Jurassic Park (1990)
Author: Michael Crichton
Like many of you out there, I never knew that one of my favorite films growing up was based on a book! Imagine my excitement when I realized that Jurassic Park was first a novel by one of the most impactful and exciting sci-fi authors of recent memory. In fact, over a dozen of Crichton’s novels have been adapted to film. He was also an active screenwriter, working on the original Westworld film that the HBO series was derived from. That being said, I was excited to dive into my first Crichton novel and it certainly did not disappoint.
Jurassic Park hands us a small cast of characters who stay static throughout the novel, but in many ways that does not detract from them. We meet these characters and learn just enough about them that we care about what happens to them, but Crichton does not spend 400 pages building up characters to have them ripped in half by dinosaurs. I believe that the decision to keep these characters flat was perfect because it aided to the excellent pacing of the book. I cannot overstate how great the pacing was in this book; I never wanted to put the book down, but I also did not feel exhausted by the end of it either. That is exactly the feeling I want from a sci-fi thriller novel. The balance between action and information is masterful, and Crichton’s prose is approachable without being dumbed down. I certainly felt like Crichton did his research for this book and it showed by his ability to explain complicated scientific ideas in a way that was not confusing or overwhelming. He makes the science portion of the fiction believable, which adds to the suspense that the reader feels because they feel like it could actually happen.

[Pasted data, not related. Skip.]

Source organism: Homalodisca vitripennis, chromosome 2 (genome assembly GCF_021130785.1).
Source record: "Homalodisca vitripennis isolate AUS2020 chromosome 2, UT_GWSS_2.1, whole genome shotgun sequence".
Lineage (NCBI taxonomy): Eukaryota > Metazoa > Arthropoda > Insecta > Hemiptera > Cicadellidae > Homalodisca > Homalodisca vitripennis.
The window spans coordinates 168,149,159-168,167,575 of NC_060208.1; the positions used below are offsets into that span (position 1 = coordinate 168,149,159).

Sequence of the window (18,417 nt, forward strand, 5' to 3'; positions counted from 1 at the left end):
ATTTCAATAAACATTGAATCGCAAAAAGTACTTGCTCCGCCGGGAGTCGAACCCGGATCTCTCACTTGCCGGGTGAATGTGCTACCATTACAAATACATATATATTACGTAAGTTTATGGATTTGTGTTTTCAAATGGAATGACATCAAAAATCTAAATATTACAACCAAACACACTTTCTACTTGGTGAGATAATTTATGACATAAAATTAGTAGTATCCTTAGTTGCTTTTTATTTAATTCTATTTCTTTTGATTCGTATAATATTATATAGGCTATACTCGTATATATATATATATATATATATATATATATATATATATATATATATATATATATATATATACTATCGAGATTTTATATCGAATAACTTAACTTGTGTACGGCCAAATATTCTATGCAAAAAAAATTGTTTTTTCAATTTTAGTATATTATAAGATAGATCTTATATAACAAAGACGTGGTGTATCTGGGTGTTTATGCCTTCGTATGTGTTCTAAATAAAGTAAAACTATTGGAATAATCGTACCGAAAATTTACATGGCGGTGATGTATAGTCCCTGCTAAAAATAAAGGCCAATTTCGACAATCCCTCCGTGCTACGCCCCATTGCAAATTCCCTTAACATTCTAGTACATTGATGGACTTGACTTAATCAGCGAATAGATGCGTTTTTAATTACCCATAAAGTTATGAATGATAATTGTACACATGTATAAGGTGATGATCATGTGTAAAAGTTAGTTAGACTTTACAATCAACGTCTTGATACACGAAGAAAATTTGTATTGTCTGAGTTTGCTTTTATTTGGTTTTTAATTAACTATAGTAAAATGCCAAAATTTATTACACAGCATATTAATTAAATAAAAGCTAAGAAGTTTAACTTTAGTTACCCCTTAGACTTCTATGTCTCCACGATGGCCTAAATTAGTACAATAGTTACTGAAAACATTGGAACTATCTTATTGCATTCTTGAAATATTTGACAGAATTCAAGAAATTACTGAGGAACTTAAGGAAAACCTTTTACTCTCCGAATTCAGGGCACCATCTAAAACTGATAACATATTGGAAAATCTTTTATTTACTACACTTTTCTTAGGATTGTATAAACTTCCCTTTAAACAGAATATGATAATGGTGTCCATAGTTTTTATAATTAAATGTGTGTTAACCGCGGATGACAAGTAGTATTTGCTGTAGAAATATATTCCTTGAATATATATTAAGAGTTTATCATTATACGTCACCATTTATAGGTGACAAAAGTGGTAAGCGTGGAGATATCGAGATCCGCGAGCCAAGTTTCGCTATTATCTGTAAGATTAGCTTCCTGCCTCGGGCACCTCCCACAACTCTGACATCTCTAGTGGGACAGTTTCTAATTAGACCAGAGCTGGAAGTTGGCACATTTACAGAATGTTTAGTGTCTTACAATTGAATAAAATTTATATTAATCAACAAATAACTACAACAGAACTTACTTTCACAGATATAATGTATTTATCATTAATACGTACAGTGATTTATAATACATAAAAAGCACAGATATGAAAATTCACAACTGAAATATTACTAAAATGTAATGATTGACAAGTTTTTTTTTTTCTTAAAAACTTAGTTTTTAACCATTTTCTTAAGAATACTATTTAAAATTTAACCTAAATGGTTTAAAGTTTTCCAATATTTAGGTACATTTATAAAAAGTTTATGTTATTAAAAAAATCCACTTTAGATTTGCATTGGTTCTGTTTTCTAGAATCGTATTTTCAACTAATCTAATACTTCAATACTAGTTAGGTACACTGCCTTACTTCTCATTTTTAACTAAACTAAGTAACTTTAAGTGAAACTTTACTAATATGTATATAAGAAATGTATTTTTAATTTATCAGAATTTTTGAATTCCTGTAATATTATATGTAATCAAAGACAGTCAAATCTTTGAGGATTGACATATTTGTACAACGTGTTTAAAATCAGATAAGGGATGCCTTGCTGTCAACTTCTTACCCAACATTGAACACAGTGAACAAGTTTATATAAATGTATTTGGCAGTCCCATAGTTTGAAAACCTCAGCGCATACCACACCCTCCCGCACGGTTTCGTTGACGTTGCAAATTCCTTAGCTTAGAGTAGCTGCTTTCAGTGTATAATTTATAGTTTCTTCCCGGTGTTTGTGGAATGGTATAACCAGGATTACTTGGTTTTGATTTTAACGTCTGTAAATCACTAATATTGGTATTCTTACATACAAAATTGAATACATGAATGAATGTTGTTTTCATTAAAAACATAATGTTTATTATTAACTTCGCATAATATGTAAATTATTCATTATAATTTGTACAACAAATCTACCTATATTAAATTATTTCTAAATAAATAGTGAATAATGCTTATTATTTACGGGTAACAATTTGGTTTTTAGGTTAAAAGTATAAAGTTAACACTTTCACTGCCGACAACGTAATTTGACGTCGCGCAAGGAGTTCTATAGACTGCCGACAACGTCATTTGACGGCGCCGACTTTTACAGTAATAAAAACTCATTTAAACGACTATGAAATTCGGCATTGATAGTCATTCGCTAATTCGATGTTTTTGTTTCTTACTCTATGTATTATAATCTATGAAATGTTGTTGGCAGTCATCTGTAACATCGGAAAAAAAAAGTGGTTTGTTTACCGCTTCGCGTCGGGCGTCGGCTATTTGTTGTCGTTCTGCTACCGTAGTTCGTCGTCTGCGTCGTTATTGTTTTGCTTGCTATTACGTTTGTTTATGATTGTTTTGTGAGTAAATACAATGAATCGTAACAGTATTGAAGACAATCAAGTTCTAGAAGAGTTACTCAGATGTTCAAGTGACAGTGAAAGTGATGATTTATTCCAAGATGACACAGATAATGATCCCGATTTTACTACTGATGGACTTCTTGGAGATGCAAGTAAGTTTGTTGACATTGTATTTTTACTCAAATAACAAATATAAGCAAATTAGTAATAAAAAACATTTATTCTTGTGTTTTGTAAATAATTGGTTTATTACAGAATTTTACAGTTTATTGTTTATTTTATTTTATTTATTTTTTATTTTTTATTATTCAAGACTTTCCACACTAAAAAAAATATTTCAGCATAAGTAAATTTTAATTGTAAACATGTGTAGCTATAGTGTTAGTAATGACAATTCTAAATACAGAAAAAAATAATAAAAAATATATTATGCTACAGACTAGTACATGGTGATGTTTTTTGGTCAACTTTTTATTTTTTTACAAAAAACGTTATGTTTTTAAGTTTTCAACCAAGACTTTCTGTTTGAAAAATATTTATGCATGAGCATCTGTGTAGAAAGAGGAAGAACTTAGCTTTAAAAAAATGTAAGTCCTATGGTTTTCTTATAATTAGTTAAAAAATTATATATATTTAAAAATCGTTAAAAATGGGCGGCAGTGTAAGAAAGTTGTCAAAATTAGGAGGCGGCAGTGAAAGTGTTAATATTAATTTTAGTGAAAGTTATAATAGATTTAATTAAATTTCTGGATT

Despite their lack of depth, I enjoyed most of the characters in the novel. Grant and Sattler feel intelligent and clever enough to make their contributions believable and not heavy-handed. Hammond was self-absorbed and refuses any responsibility for anything going wrong. Muldoon is cold and calculated, just the kind of guy you want running security for a park full of dinosaurs. Ian Malcom is quippy and pessimistic, the perfect counter to Hammond. The characters stay pretty rigid in their roles, but they are varied enough to provide overall depth that makes the story into something more than a streak of brutal deaths. Brutal does not do justice to some of the scenes in this novel, the overall tone is very dark and intense. The death scenes and moments where characters are being hunted are graphic and suspenseful. I loved the dark and dirty feel that these scenes carried.
Jurassic Park in novel form outclasses the film, but is ultimately overshadowed because of the medium. If you want to find a deeper, darker, more brutal and realistic view than the film offers, give the book a read. It truly is captivating and one of my favorite reads this year.
Author: Alex Greenwood